Continuing our Town Hall tours—in which CJR talks to voters, partly to encourage other journalists to do so, too—I visited Portsmouth, NH, in the southeastern corner of a swing state that backed the president four years ago. An NBC News/Wall Street Journal/Marist poll at the end of September showed Obama leading in New Hampshire by seven percentage points. As of this week, Nate Silver’s Five Thirty Eight blog on The New York Times website gives an “adjusted polling average” advantage to Obama of 1 percent.
What was on voters’ minds as they walked around Market Square in Portsmouth, sat in the lively cafes, shopped in the boutiques? As I went about my work, interviewing locals, I found people worried about everything from gay marriage to women’s health, and more about the economy and their own retirements.
Margaret Messer was dashing off to her car but she stopped to talk. She lives in nearby Stratham and works across the border in Massachusetts as an executive assistant at a high-tech firm, a job she landed five years ago after a short spell of unemployment. “I took the job in high-tech, thinking that’s where the money is,” she said. “I did not realize my pay would be frozen for five years.” Her expenses, she says, have shot up while her income has been flat. When Messer began commuting to Massachusetts—10 to 12 hours a week—a gallon of gasoline cost about $2.50; now, she says, it’s close to $4.
Messer, 47, is a registered Republican and will vote for Romney. “I’m not happy with Obama’s war, or the way things have gone economically,” she said. But then she has never voted for a Democrat. “It’s not that I don’t like Obama,” she wanted me to know. “I respect he’s our president. Like most Americans I’m just frustrated with the economy right now.” What should Obama have done, I asked? “I don’t know,” Messer said. “ I’m sure he’s asked himself that. Maybe he can bring more jobs back to America. I just know something has to be fixed.”
What would Romney do, I probed further. “I think he will try. Time will tell. I don’t know what the answer is.” She had not heard of Romney’s comment about the 47 percent who pay no taxes and allegedly devour government help. She confessed she has little time to watch TV or read the newspaper because of the 10 to 12 hours a week she spends commuting.
And she has not paid attention to Medicare or Social Security issues. “Maybe in 20 years I will,” Messer said. As for Social Security, she said she would not rely on it. “It could be gone before I retire. It’s a possibility. I have to rely only on me.” What money would she rely on? “I have a 401(k) and the equity in my house,” she replied.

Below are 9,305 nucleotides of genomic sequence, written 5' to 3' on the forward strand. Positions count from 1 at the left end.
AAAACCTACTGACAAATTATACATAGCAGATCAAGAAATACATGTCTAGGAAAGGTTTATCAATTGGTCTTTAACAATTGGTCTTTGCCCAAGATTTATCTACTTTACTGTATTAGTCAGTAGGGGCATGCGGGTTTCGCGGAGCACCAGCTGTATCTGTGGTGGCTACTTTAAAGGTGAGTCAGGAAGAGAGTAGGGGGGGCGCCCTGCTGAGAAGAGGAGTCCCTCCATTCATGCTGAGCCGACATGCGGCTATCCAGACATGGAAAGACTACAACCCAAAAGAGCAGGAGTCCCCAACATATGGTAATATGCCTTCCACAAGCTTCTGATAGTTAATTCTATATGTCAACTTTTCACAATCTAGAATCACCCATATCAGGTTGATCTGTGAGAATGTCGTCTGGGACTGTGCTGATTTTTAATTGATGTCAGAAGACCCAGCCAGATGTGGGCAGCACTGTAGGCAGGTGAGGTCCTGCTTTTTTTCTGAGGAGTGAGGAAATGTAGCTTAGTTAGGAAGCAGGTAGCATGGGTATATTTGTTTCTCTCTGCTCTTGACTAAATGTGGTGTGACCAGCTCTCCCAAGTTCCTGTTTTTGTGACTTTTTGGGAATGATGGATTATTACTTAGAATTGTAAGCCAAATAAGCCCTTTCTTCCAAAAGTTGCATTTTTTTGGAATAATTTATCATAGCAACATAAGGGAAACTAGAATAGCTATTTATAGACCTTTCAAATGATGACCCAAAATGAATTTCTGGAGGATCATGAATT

Carol, an elementary school principal who lives about 45 miles from Portsmouth, was doing some shopping in a kitchen store when she agreed to chat. Now 60, she spent her career in education—first as a classroom teacher and for the last 18 years as an administrator, a job she likes a lot. Still, retirement is on her mind; she just doesn’t know when. Carol, who wouldn’t give her last name, said that the New Hampshire Department of Education had warned teachers that their pensions from the school districts would be inadequate to live on. We will need supplemental income, she told me. What about Social Security? She thinks the age for getting it will eventually rise: “My kids are going to have to work longer,” Carol said.
She told me that her husband’s business was not in good shape, and Carol offered a glimpse of what the sour economy has done to some small firms. He’s an auto repair specialist and his business is “stagnant. It’s month-to-month, week-to-week, which is hard when you have employees,” she said. Why was the business so bad? “When people get insurance checks for auto repairs,” she explained, “they use the checks to feed their families. You can’t blame them.”
Carol made it clear she would vote for Romney. “He has a better sense of the economy and investment,” she told me. “Some of the things he’s said are misunderstood. He’s not for the rich, really. What he says has been taken out of context. He’s for putting Americans back to work, and keeping the welfare numbers down.” She is convinced that Romney “has the know-how to get those opportunities for people.” She likes Paul Ryan, too. “Ryan has strong feelings,” she said. “I’m okay with him.”